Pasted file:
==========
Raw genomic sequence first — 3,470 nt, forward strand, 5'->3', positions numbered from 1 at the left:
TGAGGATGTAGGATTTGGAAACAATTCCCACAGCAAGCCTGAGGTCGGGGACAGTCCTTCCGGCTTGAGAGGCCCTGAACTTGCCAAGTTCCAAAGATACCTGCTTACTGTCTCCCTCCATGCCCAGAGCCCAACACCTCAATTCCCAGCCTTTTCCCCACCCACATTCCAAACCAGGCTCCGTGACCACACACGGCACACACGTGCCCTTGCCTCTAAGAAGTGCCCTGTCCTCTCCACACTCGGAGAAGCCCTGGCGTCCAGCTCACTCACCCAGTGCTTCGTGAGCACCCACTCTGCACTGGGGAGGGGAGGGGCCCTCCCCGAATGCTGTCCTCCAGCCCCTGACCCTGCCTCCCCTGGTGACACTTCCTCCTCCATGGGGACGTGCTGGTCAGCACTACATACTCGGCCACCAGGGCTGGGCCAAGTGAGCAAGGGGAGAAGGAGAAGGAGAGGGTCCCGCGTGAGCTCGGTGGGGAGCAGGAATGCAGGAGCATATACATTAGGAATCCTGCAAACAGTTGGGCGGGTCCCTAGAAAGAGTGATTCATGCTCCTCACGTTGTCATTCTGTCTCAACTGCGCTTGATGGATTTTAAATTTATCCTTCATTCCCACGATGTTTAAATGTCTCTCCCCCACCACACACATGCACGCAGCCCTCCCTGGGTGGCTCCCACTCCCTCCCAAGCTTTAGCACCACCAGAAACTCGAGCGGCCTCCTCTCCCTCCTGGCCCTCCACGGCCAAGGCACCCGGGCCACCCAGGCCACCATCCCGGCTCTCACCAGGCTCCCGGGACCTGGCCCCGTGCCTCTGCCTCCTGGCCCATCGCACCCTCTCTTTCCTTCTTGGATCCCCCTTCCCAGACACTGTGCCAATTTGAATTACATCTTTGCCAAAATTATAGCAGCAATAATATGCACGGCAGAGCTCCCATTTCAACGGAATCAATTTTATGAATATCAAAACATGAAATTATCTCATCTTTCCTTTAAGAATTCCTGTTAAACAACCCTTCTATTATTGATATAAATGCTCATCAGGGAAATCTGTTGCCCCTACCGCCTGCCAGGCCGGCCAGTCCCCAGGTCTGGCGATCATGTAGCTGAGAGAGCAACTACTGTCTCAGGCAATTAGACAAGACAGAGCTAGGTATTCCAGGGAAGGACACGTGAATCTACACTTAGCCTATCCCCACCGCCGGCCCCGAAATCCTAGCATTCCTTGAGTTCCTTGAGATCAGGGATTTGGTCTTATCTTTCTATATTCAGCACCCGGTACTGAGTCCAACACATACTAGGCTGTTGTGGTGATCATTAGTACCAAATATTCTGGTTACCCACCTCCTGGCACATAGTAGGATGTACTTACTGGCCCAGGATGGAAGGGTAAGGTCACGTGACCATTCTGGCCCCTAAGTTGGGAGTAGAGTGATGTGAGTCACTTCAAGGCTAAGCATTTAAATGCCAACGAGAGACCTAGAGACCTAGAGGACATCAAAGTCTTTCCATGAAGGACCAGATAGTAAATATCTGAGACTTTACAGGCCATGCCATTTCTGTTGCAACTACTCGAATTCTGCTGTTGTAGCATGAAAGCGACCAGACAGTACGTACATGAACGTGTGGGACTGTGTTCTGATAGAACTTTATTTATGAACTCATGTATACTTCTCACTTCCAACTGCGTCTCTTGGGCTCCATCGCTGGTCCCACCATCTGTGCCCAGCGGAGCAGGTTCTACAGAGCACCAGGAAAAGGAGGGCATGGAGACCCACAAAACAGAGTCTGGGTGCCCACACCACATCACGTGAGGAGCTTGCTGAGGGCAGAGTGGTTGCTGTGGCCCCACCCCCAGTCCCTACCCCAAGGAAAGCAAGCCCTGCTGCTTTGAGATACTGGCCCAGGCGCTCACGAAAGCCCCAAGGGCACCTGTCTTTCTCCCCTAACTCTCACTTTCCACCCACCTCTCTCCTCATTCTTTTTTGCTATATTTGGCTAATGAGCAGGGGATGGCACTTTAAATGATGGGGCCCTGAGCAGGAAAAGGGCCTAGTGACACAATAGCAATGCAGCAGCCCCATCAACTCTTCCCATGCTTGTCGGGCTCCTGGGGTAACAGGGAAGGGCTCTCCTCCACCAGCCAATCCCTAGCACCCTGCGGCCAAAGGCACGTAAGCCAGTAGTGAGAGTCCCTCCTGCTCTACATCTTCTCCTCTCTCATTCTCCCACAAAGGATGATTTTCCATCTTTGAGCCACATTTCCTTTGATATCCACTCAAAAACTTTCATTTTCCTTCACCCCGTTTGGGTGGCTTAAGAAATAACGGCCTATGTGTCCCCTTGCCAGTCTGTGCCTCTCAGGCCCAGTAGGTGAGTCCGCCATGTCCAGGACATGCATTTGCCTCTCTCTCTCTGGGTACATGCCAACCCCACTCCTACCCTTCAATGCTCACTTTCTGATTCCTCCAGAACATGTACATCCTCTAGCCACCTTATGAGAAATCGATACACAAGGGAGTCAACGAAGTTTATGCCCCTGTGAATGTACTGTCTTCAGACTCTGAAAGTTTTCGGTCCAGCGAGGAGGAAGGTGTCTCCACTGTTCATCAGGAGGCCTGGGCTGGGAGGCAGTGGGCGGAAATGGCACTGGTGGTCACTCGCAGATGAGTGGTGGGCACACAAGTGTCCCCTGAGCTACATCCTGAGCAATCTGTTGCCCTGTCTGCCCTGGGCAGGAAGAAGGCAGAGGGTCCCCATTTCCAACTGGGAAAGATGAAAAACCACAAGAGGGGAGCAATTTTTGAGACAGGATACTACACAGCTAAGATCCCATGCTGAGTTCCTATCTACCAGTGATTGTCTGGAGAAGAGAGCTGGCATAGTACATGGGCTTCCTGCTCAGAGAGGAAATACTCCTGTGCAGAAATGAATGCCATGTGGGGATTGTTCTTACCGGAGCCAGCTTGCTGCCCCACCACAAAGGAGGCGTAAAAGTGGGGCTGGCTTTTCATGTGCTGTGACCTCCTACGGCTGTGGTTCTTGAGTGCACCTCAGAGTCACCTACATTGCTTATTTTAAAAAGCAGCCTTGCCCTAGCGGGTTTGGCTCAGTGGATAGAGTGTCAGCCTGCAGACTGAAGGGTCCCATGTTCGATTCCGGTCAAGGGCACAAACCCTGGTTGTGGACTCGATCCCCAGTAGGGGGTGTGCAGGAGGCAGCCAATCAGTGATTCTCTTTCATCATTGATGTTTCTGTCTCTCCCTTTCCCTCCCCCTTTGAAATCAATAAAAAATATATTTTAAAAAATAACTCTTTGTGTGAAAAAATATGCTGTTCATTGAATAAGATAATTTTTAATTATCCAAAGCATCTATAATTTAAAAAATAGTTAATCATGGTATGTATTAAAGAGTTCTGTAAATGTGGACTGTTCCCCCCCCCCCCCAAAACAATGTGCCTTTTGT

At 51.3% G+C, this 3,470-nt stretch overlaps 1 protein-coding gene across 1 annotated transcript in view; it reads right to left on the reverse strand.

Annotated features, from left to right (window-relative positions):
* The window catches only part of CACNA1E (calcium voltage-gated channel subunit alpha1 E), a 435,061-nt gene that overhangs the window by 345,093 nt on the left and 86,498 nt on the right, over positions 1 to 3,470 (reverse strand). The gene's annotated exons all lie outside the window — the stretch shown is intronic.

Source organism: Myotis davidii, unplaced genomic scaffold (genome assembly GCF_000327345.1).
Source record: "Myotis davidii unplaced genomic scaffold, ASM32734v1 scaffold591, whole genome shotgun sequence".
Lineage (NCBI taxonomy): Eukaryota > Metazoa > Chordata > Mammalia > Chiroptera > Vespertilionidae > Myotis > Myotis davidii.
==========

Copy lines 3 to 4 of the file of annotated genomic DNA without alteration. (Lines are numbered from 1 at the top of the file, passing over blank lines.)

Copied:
At 51.3% G+C, this 3,470-nt stretch overlaps 1 protein-coding gene across 1 annotated transcript in view; it reads right to left on the reverse strand.

Annotated features, from left to right (window-relative positions):